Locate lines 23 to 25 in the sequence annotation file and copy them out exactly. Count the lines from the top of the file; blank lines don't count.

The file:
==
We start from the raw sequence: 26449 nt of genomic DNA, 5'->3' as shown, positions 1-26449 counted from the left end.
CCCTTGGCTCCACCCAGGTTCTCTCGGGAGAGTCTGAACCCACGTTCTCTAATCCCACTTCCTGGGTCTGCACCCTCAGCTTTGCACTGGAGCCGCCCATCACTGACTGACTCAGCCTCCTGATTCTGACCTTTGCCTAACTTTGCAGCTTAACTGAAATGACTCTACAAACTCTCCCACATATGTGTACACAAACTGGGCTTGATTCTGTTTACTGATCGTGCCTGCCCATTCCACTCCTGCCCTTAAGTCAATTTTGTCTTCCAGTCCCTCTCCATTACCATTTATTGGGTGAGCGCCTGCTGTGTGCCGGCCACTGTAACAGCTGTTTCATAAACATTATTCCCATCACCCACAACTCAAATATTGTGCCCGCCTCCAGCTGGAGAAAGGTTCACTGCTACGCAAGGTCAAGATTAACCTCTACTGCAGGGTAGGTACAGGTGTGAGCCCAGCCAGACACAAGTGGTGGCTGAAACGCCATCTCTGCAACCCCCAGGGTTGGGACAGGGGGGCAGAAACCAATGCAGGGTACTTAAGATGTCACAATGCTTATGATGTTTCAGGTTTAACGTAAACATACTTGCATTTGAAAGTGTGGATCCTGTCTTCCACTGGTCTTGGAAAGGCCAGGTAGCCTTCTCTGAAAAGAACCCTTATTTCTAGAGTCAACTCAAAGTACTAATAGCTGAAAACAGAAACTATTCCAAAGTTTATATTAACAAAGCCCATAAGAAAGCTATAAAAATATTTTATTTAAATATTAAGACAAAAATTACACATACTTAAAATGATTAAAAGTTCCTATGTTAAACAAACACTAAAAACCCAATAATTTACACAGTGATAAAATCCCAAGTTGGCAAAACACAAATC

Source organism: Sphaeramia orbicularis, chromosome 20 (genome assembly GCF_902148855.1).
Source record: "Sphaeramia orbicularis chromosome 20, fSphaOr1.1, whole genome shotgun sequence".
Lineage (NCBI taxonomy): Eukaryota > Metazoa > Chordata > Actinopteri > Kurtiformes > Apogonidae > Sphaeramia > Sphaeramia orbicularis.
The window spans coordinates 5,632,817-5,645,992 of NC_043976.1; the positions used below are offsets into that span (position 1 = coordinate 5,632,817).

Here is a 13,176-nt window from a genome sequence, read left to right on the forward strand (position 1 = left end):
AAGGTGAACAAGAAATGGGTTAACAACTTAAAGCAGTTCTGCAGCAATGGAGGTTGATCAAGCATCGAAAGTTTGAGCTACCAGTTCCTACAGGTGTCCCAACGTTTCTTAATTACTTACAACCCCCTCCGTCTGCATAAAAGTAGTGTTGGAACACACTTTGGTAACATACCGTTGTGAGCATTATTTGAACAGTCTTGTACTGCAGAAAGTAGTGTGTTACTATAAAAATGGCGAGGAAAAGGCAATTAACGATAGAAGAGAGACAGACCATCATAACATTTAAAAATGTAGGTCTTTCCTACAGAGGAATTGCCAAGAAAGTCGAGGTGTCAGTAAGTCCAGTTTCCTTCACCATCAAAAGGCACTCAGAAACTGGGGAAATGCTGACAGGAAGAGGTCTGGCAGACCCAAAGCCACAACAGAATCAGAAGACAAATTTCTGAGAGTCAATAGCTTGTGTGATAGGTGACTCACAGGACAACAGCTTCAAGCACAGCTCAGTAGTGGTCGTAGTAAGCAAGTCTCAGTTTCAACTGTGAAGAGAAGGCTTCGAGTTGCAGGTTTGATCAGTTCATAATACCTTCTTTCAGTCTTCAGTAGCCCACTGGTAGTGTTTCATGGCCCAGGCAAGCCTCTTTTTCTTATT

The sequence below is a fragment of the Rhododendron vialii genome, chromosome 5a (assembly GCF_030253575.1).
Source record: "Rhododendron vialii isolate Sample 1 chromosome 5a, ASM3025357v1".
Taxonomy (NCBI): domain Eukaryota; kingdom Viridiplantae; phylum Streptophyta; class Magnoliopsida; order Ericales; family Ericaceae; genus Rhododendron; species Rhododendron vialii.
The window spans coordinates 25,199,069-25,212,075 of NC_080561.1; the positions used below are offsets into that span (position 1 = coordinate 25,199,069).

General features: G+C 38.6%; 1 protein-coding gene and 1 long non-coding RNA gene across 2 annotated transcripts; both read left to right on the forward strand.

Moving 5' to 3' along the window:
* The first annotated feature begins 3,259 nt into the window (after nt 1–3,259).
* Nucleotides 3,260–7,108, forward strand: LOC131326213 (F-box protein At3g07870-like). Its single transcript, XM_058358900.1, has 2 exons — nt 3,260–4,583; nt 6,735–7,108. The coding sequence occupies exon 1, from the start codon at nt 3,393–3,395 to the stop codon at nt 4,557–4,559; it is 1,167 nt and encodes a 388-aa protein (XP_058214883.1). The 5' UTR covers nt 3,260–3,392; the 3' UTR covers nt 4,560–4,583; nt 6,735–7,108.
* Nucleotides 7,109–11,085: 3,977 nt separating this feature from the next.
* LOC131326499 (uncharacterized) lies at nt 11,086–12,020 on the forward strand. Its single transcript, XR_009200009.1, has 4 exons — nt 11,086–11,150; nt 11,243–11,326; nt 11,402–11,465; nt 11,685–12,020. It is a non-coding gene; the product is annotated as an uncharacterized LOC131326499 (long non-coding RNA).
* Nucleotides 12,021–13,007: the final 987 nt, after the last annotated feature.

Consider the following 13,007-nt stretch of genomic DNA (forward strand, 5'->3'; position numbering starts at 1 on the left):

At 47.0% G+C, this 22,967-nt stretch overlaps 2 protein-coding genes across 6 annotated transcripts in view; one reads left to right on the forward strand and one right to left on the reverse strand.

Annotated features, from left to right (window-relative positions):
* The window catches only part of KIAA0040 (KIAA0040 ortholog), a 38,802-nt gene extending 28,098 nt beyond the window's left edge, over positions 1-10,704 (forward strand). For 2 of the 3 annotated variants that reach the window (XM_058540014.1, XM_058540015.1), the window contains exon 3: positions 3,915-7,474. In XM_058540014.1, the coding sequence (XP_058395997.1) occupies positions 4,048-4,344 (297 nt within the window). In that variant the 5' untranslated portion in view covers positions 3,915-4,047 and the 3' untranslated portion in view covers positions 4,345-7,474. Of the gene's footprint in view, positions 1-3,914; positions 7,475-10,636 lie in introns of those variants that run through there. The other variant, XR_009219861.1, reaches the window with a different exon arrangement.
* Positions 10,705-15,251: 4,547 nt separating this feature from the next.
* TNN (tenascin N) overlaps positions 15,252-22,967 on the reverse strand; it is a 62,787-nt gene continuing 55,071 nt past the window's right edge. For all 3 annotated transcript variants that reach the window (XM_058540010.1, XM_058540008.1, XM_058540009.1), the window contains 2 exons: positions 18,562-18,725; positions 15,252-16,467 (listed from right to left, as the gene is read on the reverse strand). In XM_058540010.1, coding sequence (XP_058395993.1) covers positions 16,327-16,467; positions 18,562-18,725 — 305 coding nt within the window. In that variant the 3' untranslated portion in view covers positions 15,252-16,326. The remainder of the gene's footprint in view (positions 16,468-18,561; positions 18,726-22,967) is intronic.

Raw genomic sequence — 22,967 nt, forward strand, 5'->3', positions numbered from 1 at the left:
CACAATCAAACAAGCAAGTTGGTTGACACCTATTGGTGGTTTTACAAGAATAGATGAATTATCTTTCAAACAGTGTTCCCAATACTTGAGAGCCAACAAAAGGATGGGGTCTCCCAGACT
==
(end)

* The window catches only part of KIAA0040 (KIAA0040 ortholog), a 38,802-nt gene extending 28,098 nt beyond the window's left edge, over positions 1-10,704 (forward strand). For 2 of the 3 annotated variants that reach the window (XM_058540014.1, XM_058540015.1), the window contains exon 3: positions 3,915-7,474. In XM_058540014.1, the coding sequence (XP_058395997.1) occupies positions 4,048-4,344 (297 nt within the window). In that variant the 5' untranslated portion in view covers positions 3,915-4,047 and the 3' untranslated portion in view covers positions 4,345-7,474. Of the gene's footprint in view, positions 1-3,914; positions 7,475-10,636 lie in introns of those variants that run through there. The other variant, XR_009219861.1, reaches the window with a different exon arrangement.
* Positions 10,705-15,251: 4,547 nt separating this feature from the next.
* TNN (tenascin N) overlaps positions 15,252-22,967 on the reverse strand; it is a 62,787-nt gene continuing 55,071 nt past the window's right edge. For all 3 annotated transcript variants that reach the window (XM_058540010.1, XM_058540008.1, XM_058540009.1), the window contains 2 exons: positions 18,562-18,725; positions 15,252-16,467 (listed from right to left, as the gene is read on the reverse strand). In XM_058540010.1, coding sequence (XP_058395993.1) covers positions 16,327-16,467; positions 18,562-18,725 — 305 coding nt within the window. In that variant the 3' untranslated portion in view covers positions 15,252-16,326. The remainder of the gene's footprint in view (positions 16,468-18,561; positions 18,726-22,967) is intronic.